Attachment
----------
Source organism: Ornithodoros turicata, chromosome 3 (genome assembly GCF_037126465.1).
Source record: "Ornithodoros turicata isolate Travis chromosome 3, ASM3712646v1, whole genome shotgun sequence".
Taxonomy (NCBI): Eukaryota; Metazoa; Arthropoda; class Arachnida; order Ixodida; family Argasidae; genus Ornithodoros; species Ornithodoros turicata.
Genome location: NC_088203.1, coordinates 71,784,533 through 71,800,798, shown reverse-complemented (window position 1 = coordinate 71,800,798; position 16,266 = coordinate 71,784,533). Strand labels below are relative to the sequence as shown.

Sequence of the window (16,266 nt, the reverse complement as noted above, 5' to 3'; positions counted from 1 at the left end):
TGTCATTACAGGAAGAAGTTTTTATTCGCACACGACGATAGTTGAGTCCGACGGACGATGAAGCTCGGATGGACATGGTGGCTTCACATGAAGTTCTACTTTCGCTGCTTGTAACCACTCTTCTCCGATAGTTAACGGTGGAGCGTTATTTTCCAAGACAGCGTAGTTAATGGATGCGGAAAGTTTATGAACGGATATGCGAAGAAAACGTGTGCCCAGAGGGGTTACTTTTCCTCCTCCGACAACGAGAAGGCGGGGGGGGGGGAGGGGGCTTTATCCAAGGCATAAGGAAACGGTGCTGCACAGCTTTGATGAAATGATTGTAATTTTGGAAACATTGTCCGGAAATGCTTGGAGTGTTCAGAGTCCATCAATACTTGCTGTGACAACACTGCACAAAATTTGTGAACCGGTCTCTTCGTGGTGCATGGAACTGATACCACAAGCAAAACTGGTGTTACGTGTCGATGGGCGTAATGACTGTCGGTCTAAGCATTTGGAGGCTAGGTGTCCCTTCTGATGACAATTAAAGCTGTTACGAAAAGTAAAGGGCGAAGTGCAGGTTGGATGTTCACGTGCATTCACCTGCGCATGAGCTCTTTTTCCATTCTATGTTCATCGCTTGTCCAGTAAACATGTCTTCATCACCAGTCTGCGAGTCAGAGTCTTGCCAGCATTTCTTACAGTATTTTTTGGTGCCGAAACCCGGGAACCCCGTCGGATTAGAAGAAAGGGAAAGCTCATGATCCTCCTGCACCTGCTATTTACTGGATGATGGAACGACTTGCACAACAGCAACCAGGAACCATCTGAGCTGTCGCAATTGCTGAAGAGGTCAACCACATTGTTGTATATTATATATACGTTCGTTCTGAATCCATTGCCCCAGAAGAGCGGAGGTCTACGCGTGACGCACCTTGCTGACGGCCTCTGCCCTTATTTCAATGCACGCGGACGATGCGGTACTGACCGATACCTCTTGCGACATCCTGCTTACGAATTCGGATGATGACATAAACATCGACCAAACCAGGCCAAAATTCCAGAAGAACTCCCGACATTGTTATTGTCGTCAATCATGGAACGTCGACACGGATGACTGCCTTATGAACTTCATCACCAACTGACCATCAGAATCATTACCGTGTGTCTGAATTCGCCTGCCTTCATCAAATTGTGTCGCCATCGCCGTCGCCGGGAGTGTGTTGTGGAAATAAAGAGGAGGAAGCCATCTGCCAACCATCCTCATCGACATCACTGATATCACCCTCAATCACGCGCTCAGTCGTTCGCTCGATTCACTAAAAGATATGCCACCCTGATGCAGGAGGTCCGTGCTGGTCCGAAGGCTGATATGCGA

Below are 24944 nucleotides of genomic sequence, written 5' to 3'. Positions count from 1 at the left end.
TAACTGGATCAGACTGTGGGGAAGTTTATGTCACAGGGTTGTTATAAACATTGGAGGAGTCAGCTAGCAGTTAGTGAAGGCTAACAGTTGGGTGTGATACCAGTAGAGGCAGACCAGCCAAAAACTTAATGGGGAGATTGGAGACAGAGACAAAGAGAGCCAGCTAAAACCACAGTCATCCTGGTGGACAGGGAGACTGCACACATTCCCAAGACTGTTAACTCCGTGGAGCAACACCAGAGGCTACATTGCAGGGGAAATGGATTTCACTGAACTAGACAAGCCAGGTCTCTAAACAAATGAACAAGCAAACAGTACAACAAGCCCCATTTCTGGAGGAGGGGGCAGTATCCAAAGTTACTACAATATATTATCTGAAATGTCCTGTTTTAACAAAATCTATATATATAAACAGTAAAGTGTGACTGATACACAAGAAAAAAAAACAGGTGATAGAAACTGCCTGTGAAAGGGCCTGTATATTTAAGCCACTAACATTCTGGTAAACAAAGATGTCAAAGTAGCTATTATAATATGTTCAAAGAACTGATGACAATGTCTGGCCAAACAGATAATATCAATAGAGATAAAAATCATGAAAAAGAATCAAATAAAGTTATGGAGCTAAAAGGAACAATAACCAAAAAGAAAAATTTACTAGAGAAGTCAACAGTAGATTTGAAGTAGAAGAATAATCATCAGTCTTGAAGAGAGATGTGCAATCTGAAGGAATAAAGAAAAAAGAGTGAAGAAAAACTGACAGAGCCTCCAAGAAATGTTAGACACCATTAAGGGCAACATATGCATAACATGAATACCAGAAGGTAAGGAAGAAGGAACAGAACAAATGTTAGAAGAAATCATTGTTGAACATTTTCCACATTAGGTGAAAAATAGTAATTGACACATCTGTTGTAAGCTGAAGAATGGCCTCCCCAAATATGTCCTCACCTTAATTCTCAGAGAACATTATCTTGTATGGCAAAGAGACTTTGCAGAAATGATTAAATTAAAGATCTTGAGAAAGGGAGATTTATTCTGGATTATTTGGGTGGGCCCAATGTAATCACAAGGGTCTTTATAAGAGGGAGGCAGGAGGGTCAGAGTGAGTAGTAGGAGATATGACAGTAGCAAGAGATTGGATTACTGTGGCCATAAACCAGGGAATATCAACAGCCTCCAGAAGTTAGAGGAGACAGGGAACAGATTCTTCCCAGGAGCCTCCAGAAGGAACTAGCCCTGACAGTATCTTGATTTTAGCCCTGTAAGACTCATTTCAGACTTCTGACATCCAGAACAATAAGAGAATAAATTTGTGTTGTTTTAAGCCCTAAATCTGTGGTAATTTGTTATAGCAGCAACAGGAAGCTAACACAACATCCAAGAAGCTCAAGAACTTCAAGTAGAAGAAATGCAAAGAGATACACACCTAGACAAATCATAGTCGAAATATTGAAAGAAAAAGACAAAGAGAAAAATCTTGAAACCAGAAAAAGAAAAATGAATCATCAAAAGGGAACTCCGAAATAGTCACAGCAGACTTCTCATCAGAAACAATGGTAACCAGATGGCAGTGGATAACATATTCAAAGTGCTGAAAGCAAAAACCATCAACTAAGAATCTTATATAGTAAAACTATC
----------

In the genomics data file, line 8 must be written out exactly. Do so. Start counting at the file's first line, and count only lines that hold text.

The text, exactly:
TAACTGGATCAGACTGTGGGGAAGTTTATGTCACAGGGTTGTTATAAACATTGGAGGAGTCAGCTAGCAGTTAGTGAAGGCTAACAGTTGGGTGTGATACCAGTAGAGGCAGACCAGCCAAAAACTTAATGGGGAGATTGGAGACAGAGACAAAGAGAGCCAGCTAAAACCACAGTCATCCTGGTGGACAGGGAGACTGCACACATTCCCAAGACTGTTAACTCCGTGGAGCAACACCAGAGGCTACATTGCAGGGGAAATGGATTTCACTGAACTAGACAAGCCAGGTCTCTAAACAAATGAACAAGCAAACAGTACAACAAGCCCCATTTCTGGAGGAGGGGGCAGTATCCAAAGTTACTACAATATATTATCTGAAATGTCCTGTTTTAACAAAATCTATATATATAAACAGTAAAGTGTGACTGATACACAAGAAAAAAAAACAGGTGATAGAAACTGCCTGTGAAAGGGCCTGTATATTTAAGCCACTAACATTCTGGTAAACAAAGATGTCAAAGTAGCTATTATAATATGTTCAAAGAACTGATGACAATGTCTGGCCAAACAGATAATATCAATAGAGATAAAAATCATGAAAAAGAATCAAATAAAGTTATGGAGCTAAAAGGAACAATAACCAAAAAGAAAAATTTACTAGAGAAGTCAACAGTAGATTTGAAGTAGAAGAATAATCATCAGTCTTGAAGAGAGATGTGCAATCTGAAGGAATAAAGAAAAAAGAGTGAAGAAAAACTGACAGAGCCTCCAAGAAATGTTAGACACCATTAAGGGCAACATATGCATAACATGAATACCAGAAGGTAAGGAAGAAGGAACAGAACAAATGTTAGAAGAAATCATTGTTGAACATTTTCCACATTAGGTGAAAAATAGTAATTGACACATCTGTTGTAAGCTGAAGAATGGCCTCCCCAAATATGTCCTCACCTTAATTCTCAGAGAACATTATCTTGTATGGCAAAGAGACTTTGCAGAAATGATTAAATTAAAGATCTTGAGAAAGGGAGATTTATTCTGGATTATTTGGGTGGGCCCAATGTAATCACAAGGGTCTTTATAAGAGGGAGGCAGGAGGGTCAGAGTGAGTAGTAGGAGATATGACAGTAGCAAGAGATTGGATTACTGTGGCCATAAACCAGGGAATATCAACAGCCTCCAGAAGTTAGAGGAGACAGGGAACAGATTCTTCCCAGGAGCCTCCAGAAGGAACTAGCCCTGACAGTATCTTGATTTTAGCCCTGTAAGACTCATTTCAGACTTCTGACATCCAGAACAATAAGAGAATAAATTTGTGTTGTTTTAAGCCCTAAATCTGTGGTAATTTGTTATAGCAGCAACAGGAAGCTAACACAACATCCAAGAAGCTCAAGAACTTCAAGTAGAAGAAATGCAAAGAGATACACACCTAGACAAATCATAGTCGAAATATTGAAAGAAAAAGACAAAGAGAAAAATCTTGAAACCAGAAAAAGAAAAATGAATCATCAAAAGGGAACTCCGAAATAGTCACAGCAGACTTCTCATCAGAAACAATGGTAACCAGATGGCAGTGGATAACATATTCAAAGTGCTGAAAGCAAAAACCATCAACTAAGAATCTTATATAGTAAAACTATC